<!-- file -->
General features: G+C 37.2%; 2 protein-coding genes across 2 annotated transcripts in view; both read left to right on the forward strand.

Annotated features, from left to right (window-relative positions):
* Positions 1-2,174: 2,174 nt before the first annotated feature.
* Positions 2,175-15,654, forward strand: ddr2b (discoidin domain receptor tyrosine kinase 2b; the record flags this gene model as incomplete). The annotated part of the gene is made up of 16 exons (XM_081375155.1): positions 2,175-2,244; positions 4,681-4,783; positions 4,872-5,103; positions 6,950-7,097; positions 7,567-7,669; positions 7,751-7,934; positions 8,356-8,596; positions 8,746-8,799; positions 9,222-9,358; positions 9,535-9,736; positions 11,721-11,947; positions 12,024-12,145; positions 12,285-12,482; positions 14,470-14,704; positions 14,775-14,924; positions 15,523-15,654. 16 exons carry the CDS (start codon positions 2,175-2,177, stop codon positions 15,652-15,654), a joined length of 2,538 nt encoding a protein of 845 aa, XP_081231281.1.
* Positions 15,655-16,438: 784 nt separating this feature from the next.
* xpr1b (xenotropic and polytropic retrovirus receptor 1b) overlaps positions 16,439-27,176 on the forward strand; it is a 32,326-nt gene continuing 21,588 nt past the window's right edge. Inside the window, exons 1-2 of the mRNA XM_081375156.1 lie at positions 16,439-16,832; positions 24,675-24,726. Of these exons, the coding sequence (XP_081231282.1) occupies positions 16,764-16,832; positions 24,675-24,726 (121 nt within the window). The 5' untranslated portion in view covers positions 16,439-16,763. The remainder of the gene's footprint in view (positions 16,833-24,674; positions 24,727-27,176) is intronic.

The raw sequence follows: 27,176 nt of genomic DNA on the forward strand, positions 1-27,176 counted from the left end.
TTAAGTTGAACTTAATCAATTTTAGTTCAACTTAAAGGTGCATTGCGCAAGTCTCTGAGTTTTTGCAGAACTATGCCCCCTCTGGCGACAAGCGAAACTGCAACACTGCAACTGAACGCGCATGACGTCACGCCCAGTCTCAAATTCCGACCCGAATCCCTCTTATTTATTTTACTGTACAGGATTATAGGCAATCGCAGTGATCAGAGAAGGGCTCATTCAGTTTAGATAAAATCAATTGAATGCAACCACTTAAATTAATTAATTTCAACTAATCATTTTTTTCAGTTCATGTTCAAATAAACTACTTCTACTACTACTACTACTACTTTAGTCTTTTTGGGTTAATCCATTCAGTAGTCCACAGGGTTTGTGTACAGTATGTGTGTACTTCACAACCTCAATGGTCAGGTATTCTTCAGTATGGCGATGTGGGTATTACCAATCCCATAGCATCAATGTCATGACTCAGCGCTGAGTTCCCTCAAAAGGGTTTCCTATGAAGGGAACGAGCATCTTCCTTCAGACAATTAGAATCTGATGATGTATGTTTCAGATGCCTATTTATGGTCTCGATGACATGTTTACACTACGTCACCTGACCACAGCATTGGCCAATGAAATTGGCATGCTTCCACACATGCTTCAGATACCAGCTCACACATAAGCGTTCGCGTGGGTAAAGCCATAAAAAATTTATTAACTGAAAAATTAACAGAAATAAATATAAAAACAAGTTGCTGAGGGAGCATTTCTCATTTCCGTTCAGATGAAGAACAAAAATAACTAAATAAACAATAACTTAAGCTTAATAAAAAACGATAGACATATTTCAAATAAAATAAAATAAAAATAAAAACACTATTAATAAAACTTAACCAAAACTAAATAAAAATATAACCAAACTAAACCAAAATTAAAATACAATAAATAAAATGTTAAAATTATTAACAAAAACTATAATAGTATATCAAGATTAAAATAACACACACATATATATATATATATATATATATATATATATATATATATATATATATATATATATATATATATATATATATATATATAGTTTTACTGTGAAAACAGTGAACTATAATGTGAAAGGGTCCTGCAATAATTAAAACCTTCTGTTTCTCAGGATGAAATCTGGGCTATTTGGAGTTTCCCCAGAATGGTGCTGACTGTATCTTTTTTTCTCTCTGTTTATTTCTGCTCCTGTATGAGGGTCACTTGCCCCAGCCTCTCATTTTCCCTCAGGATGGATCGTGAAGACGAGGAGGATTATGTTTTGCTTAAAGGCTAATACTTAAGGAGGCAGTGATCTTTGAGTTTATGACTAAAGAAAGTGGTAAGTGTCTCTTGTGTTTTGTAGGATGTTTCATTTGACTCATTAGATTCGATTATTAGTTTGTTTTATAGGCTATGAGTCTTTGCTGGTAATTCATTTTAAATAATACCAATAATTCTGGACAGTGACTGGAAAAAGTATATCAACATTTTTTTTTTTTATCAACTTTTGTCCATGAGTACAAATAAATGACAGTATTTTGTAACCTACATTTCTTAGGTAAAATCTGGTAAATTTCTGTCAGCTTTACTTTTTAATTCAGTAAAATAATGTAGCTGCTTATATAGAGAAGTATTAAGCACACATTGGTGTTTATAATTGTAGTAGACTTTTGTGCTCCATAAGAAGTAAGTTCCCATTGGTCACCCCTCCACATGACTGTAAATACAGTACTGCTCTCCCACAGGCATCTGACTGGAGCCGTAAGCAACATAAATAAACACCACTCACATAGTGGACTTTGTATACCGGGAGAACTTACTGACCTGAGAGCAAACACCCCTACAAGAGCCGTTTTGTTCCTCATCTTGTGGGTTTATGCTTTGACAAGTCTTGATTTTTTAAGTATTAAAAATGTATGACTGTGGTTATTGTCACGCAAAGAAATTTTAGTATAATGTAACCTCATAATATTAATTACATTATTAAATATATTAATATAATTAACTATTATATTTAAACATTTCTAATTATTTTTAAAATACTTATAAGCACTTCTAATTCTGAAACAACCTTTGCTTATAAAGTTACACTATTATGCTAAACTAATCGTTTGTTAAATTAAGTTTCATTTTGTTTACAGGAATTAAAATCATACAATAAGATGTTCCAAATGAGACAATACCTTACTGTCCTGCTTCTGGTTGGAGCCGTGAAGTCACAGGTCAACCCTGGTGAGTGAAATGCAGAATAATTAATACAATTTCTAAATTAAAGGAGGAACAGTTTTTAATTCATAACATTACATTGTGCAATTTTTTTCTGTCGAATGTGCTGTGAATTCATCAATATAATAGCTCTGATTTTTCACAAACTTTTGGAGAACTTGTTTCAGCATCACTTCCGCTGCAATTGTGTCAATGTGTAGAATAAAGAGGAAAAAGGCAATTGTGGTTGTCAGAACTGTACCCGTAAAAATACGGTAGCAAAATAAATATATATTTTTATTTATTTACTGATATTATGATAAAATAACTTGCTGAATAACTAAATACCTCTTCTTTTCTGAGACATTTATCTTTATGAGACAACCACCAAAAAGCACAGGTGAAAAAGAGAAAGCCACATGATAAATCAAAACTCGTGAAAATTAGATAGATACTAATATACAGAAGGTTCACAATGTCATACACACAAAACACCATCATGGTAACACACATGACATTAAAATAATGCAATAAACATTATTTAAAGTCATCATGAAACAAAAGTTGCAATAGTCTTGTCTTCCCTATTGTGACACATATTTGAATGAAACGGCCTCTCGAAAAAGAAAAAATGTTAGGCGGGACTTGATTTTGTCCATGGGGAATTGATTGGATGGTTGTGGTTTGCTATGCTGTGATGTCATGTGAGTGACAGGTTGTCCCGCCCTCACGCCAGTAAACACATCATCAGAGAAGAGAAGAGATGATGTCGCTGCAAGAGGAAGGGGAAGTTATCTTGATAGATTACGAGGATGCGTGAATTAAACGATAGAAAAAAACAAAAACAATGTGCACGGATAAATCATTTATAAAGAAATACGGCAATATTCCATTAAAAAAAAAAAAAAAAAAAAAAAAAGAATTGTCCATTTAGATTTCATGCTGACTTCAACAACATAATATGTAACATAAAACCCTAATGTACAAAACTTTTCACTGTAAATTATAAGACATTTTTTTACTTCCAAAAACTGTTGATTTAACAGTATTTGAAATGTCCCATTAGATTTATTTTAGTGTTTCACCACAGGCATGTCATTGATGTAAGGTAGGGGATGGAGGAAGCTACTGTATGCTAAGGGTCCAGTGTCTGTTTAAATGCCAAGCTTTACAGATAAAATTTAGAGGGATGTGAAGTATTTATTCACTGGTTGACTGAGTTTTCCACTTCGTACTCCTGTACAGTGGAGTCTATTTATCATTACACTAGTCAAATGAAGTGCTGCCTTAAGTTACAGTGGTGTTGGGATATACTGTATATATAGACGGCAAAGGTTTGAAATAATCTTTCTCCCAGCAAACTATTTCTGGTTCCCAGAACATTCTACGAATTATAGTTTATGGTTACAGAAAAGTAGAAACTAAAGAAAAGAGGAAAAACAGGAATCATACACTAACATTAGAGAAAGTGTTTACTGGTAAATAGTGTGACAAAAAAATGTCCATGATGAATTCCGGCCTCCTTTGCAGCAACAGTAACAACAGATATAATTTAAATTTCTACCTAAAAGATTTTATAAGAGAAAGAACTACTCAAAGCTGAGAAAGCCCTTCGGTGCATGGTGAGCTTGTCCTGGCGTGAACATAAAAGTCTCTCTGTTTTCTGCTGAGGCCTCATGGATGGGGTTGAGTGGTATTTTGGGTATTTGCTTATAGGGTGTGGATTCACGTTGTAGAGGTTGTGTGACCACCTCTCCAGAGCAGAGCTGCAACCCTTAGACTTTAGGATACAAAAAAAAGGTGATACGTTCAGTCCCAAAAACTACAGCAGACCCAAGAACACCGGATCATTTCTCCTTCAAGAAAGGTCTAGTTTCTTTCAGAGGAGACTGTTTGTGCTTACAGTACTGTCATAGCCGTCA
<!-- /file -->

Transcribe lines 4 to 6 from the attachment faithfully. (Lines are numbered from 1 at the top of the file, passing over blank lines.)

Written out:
* Positions 2,175-15,654, forward strand: ddr2b (discoidin domain receptor tyrosine kinase 2b; the record flags this gene model as incomplete). The annotated part of the gene is made up of 16 exons (XM_081375155.1): positions 2,175-2,244; positions 4,681-4,783; positions 4,872-5,103; positions 6,950-7,097; positions 7,567-7,669; positions 7,751-7,934; positions 8,356-8,596; positions 8,746-8,799; positions 9,222-9,358; positions 9,535-9,736; positions 11,721-11,947; positions 12,024-12,145; positions 12,285-12,482; positions 14,470-14,704; positions 14,775-14,924; positions 15,523-15,654. 16 exons carry the CDS (start codon positions 2,175-2,177, stop codon positions 15,652-15,654), a joined length of 2,538 nt encoding a protein of 845 aa, XP_081231281.1.
* Positions 15,655-16,438: 784 nt separating this feature from the next.
* xpr1b (xenotropic and polytropic retrovirus receptor 1b) overlaps positions 16,439-27,176 on the forward strand; it is a 32,326-nt gene continuing 21,588 nt past the window's right edge. Inside the window, exons 1-2 of the mRNA XM_081375156.1 lie at positions 16,439-16,832; positions 24,675-24,726. Of these exons, the coding sequence (XP_081231282.1) occupies positions 16,764-16,832; positions 24,675-24,726 (121 nt within the window). The 5' untranslated portion in view covers positions 16,439-16,763. The remainder of the gene's footprint in view (positions 16,833-24,674; positions 24,727-27,176) is intronic.